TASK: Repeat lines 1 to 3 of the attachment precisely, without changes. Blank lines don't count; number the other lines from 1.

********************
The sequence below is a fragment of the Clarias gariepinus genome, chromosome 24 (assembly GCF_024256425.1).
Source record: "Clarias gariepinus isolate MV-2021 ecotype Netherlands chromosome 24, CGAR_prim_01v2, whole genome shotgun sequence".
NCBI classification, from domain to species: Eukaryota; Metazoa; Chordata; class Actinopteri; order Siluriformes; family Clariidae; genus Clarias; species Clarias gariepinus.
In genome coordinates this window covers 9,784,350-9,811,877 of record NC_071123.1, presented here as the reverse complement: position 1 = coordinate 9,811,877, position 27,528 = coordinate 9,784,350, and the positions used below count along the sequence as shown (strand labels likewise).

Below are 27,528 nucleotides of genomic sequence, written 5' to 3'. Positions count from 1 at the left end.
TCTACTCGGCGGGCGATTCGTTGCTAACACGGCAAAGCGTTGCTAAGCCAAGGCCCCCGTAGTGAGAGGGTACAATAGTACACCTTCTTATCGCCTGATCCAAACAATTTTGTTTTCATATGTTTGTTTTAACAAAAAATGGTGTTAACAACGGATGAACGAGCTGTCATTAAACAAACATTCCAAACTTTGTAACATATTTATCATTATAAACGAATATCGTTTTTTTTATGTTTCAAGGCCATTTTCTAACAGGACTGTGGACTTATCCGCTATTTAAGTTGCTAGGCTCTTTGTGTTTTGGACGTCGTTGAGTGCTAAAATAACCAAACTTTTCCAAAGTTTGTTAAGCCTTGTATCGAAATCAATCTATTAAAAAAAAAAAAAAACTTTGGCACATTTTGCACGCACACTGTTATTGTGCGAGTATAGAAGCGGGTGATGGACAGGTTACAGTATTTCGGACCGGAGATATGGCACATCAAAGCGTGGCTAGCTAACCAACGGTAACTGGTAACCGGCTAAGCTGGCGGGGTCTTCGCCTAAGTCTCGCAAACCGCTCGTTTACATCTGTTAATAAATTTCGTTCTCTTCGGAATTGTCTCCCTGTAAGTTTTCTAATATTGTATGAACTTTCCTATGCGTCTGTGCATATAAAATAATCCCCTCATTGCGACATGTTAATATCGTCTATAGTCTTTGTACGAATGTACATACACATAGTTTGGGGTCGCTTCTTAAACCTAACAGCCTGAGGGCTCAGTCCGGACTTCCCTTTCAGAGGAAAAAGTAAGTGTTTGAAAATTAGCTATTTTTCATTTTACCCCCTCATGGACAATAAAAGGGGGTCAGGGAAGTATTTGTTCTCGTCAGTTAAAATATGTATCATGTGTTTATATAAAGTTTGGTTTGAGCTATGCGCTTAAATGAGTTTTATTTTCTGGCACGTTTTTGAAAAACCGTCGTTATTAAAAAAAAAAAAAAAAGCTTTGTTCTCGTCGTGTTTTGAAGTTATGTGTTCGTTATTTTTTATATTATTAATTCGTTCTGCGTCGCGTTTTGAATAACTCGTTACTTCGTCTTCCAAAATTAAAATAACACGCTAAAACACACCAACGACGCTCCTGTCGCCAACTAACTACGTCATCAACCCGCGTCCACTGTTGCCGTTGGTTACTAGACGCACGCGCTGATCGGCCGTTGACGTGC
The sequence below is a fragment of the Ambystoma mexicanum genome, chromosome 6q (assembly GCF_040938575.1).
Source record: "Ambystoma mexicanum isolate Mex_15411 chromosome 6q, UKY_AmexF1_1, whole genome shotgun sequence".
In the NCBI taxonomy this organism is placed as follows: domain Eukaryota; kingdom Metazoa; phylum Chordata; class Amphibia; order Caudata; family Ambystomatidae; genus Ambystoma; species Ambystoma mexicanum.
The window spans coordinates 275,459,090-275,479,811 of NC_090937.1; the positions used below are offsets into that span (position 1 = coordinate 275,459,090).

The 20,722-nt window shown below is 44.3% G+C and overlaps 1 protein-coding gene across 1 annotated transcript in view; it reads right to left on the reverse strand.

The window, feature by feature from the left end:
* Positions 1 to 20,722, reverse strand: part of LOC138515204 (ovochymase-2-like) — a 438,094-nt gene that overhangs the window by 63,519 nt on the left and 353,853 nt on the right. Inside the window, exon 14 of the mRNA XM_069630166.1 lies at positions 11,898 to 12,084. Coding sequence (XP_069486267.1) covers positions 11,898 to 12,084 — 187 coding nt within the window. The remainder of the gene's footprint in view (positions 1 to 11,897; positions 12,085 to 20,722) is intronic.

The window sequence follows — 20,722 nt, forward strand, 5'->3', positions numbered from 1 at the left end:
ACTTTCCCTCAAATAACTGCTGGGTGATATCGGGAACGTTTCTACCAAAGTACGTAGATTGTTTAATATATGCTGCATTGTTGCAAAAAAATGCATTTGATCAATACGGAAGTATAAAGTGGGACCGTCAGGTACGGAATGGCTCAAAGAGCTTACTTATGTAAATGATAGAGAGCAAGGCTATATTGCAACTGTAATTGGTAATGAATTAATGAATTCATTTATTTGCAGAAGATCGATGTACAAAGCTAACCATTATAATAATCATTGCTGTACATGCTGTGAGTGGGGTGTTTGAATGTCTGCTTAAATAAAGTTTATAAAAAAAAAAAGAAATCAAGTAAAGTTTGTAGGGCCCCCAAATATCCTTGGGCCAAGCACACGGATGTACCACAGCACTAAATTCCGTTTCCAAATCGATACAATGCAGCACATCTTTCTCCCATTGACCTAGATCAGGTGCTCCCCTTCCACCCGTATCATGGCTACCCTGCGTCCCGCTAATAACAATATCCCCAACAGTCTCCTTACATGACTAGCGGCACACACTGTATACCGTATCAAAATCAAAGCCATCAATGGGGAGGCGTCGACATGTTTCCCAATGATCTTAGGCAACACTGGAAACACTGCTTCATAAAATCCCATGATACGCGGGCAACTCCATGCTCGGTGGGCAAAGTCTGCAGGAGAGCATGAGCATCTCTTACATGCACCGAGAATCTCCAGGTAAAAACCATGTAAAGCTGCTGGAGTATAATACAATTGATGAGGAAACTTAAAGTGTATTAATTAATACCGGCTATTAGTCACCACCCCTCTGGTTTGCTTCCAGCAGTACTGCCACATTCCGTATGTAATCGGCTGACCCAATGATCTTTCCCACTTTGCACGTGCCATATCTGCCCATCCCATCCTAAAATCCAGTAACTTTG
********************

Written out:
The sequence below is a fragment of the Clarias gariepinus genome, chromosome 24 (assembly GCF_024256425.1).
Source record: "Clarias gariepinus isolate MV-2021 ecotype Netherlands chromosome 24, CGAR_prim_01v2, whole genome shotgun sequence".
NCBI classification, from domain to species: Eukaryota; Metazoa; Chordata; class Actinopteri; order Siluriformes; family Clariidae; genus Clarias; species Clarias gariepinus.